With threats to interchange fees growing, issuers are looking for ways to hand off more of the costs of rewards programs to merchants.

Though merchants, understandably, are none too keen on picking up more of these expenses, banks are trying to make the shift more palatable by using advanced analytics that can parse consumers' spending patterns and identify the people most likely to make purchases at specific retailers.

"Rewards, just in general, will need to be restructured to be more cost-effective and to maybe more accurately target rewards to individual consumer segments," Beth Robertson, the director of payments at Javelin Strategy and Research in Pleasanton, Calif., said in an interview Wednesday.

Cardlytics Inc., an Atlanta software developer, has devised a merchant-funded rewards system that lets retailers aim offers at the most desirable customer segments, by evaluating transaction data supplied by issuers. The offers are delivered to cardholders' online banking portals.

"This is a way for us to allow the bank to provide a rich rewards program that is really relevant to its consumers or members without having to pay for it," Rod Witmond, Cardlytics' senior vice president for product management and marketing, said in an interview Tuesday at SourceMedia Inc.'s Card Forum and Expo in Orlando. (SourceMedia publishes American Banker.)

"Merchants spend millions and millions of dollars trying to segment and target consumers so they can make an educated guess as to where the consumers are going to spend their money," Witmond said. "With our system, we take all that guesswork out."

Cardlytics' technology matches offer requirements against cardholder transaction data every night to deliver ads only to cardholders that meet the parameters. For instance, a clothing retailer could offer $10 off a purchase of $50 or more only to those people who have spent at least $50 at a competitor's store in the last 30 days.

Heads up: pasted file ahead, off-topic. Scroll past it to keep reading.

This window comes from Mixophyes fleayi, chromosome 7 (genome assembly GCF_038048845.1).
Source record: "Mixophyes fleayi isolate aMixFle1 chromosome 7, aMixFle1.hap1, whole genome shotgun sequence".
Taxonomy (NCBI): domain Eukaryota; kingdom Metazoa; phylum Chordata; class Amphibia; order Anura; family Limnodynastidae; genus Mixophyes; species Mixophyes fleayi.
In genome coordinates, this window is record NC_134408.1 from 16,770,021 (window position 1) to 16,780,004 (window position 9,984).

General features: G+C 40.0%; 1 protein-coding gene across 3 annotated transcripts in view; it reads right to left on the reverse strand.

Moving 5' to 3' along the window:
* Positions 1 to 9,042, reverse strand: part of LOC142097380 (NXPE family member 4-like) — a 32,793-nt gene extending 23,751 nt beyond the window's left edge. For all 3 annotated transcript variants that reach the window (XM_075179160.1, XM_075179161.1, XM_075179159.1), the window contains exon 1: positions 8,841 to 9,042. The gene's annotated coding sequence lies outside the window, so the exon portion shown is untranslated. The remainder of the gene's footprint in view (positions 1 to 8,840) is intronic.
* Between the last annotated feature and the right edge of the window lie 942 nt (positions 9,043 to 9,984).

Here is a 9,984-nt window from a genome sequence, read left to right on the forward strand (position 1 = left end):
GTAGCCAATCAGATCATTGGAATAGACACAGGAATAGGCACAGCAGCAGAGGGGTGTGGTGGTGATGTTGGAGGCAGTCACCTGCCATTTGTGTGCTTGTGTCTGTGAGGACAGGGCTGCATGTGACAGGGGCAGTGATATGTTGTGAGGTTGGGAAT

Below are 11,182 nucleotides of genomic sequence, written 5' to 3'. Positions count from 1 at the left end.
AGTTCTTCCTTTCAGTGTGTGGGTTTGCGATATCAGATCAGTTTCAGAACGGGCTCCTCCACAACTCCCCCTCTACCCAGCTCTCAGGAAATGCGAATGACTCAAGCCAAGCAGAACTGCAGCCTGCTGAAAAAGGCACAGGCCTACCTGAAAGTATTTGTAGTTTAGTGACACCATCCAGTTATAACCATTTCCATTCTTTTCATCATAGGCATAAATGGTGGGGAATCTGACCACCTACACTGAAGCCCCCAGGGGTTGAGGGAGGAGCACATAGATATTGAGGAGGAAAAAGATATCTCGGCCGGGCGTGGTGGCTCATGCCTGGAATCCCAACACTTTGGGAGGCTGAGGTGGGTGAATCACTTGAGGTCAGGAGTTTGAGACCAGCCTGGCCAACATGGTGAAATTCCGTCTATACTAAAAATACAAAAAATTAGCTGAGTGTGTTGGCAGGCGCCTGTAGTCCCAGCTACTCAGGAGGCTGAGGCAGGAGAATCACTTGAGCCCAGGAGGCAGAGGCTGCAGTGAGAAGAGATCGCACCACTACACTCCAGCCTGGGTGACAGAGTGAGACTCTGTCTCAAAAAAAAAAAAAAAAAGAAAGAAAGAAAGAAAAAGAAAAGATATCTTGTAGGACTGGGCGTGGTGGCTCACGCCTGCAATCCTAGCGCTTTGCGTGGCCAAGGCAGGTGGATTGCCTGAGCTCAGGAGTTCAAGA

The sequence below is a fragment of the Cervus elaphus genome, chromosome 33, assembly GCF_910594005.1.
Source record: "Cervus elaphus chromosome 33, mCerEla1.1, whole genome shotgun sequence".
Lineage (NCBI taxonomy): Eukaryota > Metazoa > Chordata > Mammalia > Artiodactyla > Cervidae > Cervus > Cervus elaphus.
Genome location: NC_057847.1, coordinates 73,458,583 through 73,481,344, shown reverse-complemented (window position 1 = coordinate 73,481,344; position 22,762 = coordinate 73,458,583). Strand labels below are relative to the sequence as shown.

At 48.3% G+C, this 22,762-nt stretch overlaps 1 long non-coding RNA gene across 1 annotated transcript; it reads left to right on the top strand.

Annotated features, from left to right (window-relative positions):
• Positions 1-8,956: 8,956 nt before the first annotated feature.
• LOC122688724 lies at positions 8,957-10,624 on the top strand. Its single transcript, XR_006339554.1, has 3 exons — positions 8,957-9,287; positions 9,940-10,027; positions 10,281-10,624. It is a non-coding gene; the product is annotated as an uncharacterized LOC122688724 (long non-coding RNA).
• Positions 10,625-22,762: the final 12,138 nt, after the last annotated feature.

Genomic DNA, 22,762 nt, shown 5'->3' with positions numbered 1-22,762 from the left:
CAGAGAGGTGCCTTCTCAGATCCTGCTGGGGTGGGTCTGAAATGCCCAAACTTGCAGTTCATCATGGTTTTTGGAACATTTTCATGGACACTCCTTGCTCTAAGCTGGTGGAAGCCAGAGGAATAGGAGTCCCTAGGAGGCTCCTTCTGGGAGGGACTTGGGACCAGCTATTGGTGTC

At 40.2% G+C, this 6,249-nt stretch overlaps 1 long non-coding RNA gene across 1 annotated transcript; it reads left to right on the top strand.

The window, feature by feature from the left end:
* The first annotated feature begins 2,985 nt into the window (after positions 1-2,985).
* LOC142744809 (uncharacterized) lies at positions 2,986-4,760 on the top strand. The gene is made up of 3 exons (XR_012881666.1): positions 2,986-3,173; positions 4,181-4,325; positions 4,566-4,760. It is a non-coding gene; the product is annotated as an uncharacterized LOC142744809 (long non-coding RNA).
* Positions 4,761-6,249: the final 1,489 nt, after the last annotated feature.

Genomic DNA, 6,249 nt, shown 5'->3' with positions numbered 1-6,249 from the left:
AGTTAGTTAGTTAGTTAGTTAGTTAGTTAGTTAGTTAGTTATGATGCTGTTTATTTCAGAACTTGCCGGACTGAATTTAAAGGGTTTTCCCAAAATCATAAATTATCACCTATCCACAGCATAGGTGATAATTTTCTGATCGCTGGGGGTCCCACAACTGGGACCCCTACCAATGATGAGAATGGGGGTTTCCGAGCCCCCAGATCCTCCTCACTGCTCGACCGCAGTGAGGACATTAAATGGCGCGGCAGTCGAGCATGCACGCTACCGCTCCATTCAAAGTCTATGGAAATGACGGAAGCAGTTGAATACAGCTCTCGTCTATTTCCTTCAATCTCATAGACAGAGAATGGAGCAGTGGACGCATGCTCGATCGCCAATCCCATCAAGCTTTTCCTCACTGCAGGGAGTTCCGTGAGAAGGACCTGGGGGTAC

Cardlytics uses a "pay-for-performance" revenue model in which the merchant only pays if a consumer makes a purchase. It has about 75 merchant clients, including McDonald's Corp. and Macy's Inc.

Four banks and a prepaid card provider that Witmond would not name are using the Cardlytics system now to deliver merchant offers to about 500,000 consumers. Cardlytics got the four bank customers through its relationship with an online banking software vendor that wants to roll out the technology to as many as 70 more financial companies this year.

To create offers, Cardlytics uses issuers' card transaction data, including ZIP code, store name, store category, frequency of cardholder visits and amounts spent during those visits.

Robertson and other analysts who spoke at Card Forum said Cardlytics' approach could catch on as merchant participation becomes a bigger focus for issuers.

Using transaction data to determine which consumers would be most receptive to particular offers is not a new concept, but merchants have normally had to buy such data from third parties, said Ron Shevlin, a senior analyst at the research firm Aite Group LLC.